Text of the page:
- Launch a blog – Looking for a way to tap into your creative writing skills? A blog might be a great place to start. Not only can you hone your writing skills by starting a blog, but it also gives you a place to showcase your work once you begin applying and interviewing for jobs.
- Volunteer – If you know of any local non-profits or charitable organizations, lend your time (while also gaining marketing practice) as a volunteer! This is a great way to become savvy in social media, as many non-profit groups don’t have a dedicated staff member for these types of responsibilities.
Polish Your Online Presence
When you begin applying and interviewing for marketing positions, recruiters and hiring teams will want to take a look at your professional profiles, portfolios, and may even peruse your online presence to take a look at your personal reputation. Why not tackle these ahead of time?
First, amp up your LinkedIn profile! Be sure to layer in as much detail as you can here. This includes job experience (even part-time gigs), education, relevant coursework, projects, presentations—the more the better! In addition, adjust your headline to speak to your search for a marketing position: i.e. “Recent Grad Search for Marketing Coordinator Role” or “Looking for a Career Switch to Marketing.” Don’t forget to also add a professional photo to your profile, as it’s been shown to get a user 14 times more views than other types of profile pictures.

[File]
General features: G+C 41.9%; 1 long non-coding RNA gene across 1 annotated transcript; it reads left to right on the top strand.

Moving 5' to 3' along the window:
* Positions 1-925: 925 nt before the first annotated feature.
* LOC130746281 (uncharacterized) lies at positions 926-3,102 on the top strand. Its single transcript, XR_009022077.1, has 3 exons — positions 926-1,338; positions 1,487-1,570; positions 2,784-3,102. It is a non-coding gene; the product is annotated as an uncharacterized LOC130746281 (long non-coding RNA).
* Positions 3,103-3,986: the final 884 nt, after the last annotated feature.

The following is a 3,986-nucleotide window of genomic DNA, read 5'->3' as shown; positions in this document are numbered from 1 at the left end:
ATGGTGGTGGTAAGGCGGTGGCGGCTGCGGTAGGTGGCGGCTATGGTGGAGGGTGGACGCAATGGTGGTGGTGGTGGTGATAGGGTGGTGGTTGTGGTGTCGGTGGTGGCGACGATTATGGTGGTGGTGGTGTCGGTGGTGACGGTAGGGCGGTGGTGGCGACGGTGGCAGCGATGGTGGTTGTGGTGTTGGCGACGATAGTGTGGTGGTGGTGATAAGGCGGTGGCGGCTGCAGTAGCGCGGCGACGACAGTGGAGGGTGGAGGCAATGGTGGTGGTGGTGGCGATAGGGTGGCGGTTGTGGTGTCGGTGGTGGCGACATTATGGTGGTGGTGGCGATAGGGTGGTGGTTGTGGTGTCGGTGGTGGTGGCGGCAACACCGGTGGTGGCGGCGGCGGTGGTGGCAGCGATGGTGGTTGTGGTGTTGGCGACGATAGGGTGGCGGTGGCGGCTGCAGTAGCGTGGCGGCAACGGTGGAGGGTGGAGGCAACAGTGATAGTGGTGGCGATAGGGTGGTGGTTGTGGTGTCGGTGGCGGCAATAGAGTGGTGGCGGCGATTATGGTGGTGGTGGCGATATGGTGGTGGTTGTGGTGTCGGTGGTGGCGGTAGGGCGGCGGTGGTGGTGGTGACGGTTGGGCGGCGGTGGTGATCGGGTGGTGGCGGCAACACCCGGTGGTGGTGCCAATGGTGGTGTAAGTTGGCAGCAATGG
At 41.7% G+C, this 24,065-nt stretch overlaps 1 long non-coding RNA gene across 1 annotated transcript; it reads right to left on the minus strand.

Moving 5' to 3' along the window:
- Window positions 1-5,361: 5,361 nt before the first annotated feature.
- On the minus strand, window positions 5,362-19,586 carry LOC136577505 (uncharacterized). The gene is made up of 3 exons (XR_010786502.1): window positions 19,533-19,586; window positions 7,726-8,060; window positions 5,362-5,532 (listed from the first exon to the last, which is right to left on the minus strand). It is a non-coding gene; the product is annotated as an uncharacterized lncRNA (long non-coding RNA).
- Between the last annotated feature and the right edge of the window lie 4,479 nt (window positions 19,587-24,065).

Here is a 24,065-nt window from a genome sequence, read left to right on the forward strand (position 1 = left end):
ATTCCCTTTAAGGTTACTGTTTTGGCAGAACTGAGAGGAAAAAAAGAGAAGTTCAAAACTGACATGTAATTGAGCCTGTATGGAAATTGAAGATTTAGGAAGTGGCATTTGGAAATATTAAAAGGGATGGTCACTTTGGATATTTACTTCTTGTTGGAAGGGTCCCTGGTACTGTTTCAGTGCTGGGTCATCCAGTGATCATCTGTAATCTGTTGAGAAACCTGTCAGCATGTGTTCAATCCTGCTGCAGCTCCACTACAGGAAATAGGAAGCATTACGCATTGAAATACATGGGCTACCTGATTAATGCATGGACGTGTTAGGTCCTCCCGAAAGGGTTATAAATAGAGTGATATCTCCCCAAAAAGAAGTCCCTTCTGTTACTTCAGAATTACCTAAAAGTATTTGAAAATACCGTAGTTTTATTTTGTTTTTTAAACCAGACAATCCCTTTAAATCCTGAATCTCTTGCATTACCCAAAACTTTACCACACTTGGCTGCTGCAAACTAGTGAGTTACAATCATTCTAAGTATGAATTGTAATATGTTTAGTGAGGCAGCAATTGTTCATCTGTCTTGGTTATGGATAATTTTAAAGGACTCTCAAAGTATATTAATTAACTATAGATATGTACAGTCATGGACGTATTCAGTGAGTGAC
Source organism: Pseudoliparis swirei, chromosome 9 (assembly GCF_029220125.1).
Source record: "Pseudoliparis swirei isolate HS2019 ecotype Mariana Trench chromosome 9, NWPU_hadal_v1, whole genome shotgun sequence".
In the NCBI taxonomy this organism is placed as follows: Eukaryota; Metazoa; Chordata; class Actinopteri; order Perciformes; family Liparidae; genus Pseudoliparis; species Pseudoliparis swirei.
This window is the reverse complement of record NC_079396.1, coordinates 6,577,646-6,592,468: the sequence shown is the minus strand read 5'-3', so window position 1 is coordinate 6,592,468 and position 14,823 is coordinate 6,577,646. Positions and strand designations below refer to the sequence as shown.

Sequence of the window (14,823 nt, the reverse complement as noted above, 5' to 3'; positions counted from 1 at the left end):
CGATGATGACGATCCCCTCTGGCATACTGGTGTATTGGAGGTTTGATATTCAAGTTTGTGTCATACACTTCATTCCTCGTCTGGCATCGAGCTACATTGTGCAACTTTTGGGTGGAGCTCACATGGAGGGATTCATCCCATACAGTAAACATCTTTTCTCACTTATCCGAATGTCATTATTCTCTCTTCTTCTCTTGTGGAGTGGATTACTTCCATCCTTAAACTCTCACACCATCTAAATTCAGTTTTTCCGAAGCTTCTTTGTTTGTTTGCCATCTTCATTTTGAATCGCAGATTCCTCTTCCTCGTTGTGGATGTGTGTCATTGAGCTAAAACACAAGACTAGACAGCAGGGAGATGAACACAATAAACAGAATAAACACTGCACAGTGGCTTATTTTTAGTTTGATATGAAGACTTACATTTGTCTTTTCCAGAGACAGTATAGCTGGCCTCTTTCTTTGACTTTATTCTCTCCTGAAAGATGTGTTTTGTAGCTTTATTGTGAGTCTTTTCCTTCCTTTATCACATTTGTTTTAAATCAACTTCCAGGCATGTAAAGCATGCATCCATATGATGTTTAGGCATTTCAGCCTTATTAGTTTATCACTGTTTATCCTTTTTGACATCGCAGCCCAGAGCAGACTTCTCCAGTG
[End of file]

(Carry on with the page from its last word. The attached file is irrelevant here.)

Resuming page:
In addition, many applicants also find it helpful to create a personal website, especially if you have creative work like graphic design or campaign creation to showcase. This can also be a helpful platform to house a digital copy of your resume, in addition to a bio or description to introduce yourself to a potential employer! It is super simple to set up a Wix or Weebly website, and you can even make customizations to best reflect your personality or personal brand.
Give Your Skill Set a Boost
Continued education doesn’t end when you finish college! Many hiring teams will hold you in high regard if you go out of your way to learn more about a certain division of marketing or develop critical hard skills that are necessary for a specific role.
One of the most amazing things about the web today is how many resources are right at our fingertips. There are many free or low-cost courses available online that will allow you to further your skill set at your own pace—all you need to do is sign up. A few options include the Google Analytics certification, HubSpot Academy, or LinkedIn Learning, just to name a few!